5 ways to treat your baby’s stuffy nose

Posted on 9 April 2015

Congested nasal passages can affect your baby’s ability to feed and can also indicate oncoming illness. Here’s how to handle it…

Prevent dehydration
Ensure your baby has plenty of fluids to stay well hydrated and soothe a potential sore throat.

Use saline drops
You can get these over the counter, or make your own natural home remedy: Add ¼ to ½ teaspoon of salt to two cups warm water. Insert drops of this gently into each nostril, one at a time, and wipe the mucus that is expelled with a warm wet cloth. With crusty, hardened mucus, a wet cotton-wool swab will prevent redness and irritation.

Use suction and back-patting
For babies unable to ‘blow’, use a bulb syringe and be sure to wash it after each use. Gently pat your child’s back to help loosen the mucus.

Add moisture
If you don’t have a humidifier to put in baby’s room, sit in a steamy bathroom with your baby for short sessions three times a day.

Know when to see a doctor
Sometimes a runny nose is minor, just the body’s way of getting rid of irritants, and home care is sufficient. But if the stuffy nose is accompanied by a cough that lasts for more than a couple days or expels yellow of grey mucus, there may be an infection that needs treating. Remember that cough and cold medication can be harmful to kids under four, so don’t self-medicate with over-the-counter preparations. Also see your doctor if your child has a fever. Take your baby’s temperature with a rectal thermometer and seek help if: it’s 37,8°C or above in an infant under three months; 38,3°C or above in a baby between three and 36 months; or 39,4°C or above for a child over 36 months.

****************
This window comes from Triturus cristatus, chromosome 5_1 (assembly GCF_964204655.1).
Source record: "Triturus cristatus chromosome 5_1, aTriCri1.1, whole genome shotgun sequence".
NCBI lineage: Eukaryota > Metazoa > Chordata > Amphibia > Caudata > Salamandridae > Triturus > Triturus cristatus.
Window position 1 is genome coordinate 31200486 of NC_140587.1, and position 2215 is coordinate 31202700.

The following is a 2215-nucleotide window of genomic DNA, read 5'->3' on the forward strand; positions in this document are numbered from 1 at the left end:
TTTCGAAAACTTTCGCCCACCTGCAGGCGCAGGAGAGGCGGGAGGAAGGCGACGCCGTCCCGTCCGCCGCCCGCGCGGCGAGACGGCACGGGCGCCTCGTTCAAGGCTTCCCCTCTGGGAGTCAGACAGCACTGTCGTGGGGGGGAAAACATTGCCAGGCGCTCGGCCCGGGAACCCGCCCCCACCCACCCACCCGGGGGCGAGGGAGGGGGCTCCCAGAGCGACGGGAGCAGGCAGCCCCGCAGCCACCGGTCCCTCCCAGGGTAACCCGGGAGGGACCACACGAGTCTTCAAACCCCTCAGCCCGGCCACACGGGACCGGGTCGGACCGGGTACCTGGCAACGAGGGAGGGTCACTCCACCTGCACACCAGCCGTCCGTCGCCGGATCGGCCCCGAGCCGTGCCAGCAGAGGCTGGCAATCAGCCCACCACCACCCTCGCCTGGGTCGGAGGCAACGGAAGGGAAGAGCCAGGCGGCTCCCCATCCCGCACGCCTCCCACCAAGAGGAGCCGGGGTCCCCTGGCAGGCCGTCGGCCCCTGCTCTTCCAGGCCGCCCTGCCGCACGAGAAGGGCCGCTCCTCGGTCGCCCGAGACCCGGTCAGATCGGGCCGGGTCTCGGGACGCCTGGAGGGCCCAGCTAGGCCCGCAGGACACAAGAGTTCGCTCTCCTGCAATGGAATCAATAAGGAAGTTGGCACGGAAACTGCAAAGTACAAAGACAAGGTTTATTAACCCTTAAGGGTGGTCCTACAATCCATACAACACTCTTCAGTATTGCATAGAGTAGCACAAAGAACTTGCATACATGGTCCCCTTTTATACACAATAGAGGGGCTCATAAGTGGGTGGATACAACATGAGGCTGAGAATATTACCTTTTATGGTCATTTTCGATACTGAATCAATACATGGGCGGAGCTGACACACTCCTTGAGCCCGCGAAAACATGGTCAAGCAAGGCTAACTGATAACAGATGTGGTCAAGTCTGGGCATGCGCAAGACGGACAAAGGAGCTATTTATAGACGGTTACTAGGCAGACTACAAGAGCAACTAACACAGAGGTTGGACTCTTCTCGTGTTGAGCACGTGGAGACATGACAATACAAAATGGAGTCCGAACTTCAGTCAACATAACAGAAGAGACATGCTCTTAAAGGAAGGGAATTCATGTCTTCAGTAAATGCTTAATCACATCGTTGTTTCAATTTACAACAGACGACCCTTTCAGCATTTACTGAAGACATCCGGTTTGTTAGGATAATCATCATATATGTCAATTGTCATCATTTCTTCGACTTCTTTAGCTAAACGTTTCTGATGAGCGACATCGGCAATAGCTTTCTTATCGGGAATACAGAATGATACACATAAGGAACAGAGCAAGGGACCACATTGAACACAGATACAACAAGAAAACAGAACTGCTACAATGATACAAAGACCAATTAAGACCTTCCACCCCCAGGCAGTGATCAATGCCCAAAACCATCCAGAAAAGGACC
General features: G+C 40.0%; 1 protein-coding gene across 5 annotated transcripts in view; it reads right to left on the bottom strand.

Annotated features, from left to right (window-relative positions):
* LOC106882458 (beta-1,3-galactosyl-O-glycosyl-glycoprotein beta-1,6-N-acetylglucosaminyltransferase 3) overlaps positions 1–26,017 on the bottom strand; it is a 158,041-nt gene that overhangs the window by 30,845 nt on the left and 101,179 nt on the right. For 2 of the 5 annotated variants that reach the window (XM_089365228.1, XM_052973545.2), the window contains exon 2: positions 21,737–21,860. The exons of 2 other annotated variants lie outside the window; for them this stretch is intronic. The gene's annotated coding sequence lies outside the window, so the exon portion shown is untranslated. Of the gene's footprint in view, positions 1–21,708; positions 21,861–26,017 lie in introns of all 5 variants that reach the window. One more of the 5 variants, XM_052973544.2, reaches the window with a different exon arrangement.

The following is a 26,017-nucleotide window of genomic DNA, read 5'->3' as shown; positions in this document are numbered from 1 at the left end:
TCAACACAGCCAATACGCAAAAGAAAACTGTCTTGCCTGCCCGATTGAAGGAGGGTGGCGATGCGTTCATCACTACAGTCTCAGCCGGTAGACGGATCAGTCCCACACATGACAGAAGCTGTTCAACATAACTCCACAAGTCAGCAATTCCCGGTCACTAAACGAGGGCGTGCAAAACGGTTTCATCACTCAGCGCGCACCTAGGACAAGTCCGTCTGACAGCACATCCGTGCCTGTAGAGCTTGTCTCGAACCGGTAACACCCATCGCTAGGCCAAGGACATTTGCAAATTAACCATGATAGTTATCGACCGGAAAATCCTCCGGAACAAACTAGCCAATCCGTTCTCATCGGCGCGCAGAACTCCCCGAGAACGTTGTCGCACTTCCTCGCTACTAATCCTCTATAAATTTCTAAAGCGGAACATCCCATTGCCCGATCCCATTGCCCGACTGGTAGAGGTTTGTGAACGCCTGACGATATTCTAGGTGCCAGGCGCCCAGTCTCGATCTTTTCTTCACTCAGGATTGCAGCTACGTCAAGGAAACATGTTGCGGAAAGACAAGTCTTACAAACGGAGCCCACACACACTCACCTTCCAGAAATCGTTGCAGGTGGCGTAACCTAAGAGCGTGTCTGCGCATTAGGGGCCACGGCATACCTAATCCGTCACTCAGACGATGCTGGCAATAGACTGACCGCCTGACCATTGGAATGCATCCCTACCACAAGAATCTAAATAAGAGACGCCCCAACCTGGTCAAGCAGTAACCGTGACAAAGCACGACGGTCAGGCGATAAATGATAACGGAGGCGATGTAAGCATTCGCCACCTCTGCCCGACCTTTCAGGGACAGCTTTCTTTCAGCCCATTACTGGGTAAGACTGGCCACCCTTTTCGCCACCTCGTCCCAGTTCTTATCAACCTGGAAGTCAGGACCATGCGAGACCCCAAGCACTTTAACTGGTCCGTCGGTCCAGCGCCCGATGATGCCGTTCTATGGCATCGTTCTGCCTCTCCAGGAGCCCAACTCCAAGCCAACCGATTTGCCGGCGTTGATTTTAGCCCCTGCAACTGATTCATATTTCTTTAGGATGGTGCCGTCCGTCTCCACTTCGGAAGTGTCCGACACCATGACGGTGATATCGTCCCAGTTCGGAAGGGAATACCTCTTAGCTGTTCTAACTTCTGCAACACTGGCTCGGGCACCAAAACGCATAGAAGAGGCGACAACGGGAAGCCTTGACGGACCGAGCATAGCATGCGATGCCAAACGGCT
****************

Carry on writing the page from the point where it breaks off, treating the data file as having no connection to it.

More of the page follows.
How do you treat your baby’s stuffy nose? Tweet us your tips. #Stuffynose #Homeremedy


The information provided in this article was correct at the time of publishing. At Mediclinic we endeavour to provide our patients and readers with accurate and reliable information, which is why we continually review and update our content. However, due to the dynamic nature of clinical information and medicine, some information may from time to time become outdated prior to revision.

In the interest of our patients, in accordance with SA law and our commitment to expertise, Mediclinic cannot subscribe to the practice of online diagnosis. Please consult a medical professional for specific medical advice. If you have any major concerns, please see your doctor for an assessment. If you have any cause for concern, your GP will be able to direct you to the appropriate specialists.

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